Transport minister, Kelly Tolhurst, has warned that airline companies like British Airways that cut staff and reduce terms face losing the most lucrative landing and take-off slots in British airports.
Having received an emergency question on the behaviour of British Airways, Ms Tolhurst said the slots allocation was something she would look into.
Chair of the Transport Select Committee, Huw Merriman, said of British Airways: 'The only airline who is effectively sacking its entire 42,000 workforce and replacing it with 30,000 jobs on inferior terms. BA have tried this before, but its workforce resisted. It's ethically outrageous that our national flag-carrier is doing this at a time when the nation is at its weakest and when we expect the country to do its bit.'
He asked the minister if the Civil Aviation Authority would to undertake 'an urgent review into reallocating lucrative landing slots at Heathrow' away from companies that are downsizing and handing them to those that wish to expand.
BA has 51% of Heathrow's landing slots, including the most profitable to JFK.
He also asked if the Government would review the Job Retention scheme to stop employers using the scheme whilst simultaneously putting those same employees on redundancy notice.
Ms Tolhurst said the scheme was under constant review and the Treasury would be taking note of how companies behaved.
On BA, she said: 'I would not expect employers to use the pandemic as an opportunity to slash terms and conditions. In matters of crisis like this, you would hope that all organisations would treat their employees with the social responsibility you would expect. I will be doing everything I can in my power in order to make sure that is understood.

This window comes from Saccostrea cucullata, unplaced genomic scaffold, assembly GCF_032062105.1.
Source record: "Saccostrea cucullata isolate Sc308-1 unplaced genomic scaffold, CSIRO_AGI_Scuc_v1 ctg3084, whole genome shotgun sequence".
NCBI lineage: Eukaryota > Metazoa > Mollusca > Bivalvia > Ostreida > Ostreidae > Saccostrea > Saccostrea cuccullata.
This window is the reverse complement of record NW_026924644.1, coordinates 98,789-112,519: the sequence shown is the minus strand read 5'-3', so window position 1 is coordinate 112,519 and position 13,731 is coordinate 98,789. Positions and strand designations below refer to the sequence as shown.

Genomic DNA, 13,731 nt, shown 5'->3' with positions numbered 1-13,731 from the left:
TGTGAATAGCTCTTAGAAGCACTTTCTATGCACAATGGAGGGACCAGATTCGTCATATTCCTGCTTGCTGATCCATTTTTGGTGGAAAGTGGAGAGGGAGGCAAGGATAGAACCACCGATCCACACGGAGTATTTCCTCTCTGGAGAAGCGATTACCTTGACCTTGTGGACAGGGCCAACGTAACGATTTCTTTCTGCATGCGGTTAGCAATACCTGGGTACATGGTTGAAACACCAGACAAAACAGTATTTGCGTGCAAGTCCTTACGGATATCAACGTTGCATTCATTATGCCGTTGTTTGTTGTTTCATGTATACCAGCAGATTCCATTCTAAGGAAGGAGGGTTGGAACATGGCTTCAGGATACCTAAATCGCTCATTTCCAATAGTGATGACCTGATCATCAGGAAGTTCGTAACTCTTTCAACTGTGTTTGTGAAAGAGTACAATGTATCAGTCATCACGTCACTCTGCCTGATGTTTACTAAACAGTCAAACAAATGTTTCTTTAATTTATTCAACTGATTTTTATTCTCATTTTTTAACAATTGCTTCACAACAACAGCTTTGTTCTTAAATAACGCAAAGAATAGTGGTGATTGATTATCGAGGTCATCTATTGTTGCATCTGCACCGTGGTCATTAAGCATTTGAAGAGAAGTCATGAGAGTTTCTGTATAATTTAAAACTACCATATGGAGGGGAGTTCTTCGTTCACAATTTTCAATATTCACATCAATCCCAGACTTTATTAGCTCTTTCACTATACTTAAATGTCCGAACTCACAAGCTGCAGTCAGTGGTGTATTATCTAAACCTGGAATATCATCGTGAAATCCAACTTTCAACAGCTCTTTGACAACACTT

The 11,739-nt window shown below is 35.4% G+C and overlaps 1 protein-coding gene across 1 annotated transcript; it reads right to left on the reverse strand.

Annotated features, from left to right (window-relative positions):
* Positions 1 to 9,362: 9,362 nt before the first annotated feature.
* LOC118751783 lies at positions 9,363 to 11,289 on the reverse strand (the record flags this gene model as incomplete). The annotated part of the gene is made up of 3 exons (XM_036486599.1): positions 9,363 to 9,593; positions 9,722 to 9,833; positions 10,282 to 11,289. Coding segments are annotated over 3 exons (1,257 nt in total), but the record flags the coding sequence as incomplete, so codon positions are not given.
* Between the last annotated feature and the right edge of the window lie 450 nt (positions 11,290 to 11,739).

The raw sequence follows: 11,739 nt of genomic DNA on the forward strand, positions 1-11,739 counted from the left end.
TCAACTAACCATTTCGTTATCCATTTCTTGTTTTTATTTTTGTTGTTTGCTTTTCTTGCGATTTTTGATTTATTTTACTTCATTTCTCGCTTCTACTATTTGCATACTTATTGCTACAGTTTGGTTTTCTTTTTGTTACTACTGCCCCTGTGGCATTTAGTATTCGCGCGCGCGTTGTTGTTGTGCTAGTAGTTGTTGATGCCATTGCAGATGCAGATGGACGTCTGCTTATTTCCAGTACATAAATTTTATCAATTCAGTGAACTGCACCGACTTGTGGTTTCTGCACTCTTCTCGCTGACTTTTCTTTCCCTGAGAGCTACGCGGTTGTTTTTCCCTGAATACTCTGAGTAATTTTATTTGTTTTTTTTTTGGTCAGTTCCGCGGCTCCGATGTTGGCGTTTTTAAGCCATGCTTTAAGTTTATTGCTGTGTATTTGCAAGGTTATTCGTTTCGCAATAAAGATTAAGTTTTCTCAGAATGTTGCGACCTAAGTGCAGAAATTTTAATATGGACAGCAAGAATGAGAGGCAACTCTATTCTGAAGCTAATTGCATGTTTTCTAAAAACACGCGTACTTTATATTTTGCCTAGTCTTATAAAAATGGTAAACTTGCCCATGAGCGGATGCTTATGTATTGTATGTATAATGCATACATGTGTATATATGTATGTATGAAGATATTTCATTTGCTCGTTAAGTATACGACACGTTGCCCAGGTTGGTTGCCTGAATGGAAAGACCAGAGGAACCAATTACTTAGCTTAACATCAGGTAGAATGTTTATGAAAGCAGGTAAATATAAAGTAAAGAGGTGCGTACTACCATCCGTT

'Government is currently legally prevented from intervening from these slots allocation process, however, we want airport landing and take-off slots to be used as effectively as possible for UK consumers.
'As the UK aviation market recovers from the impact of this terrible disease, i want to ensure the slots allocation process encourages competition and provides connectivity so this is something I will be looking at.'
She also announced 'a restart, recovery and engagement unit to work with the aviation industry on the future of the industry after the pandemic'.
She told the House of Commons that as part of this work, the Department for Transport had 'established a restart and recovery steering group formed of representatives from across the sector including airports airlines and ground handlers, industry bodies and unions'.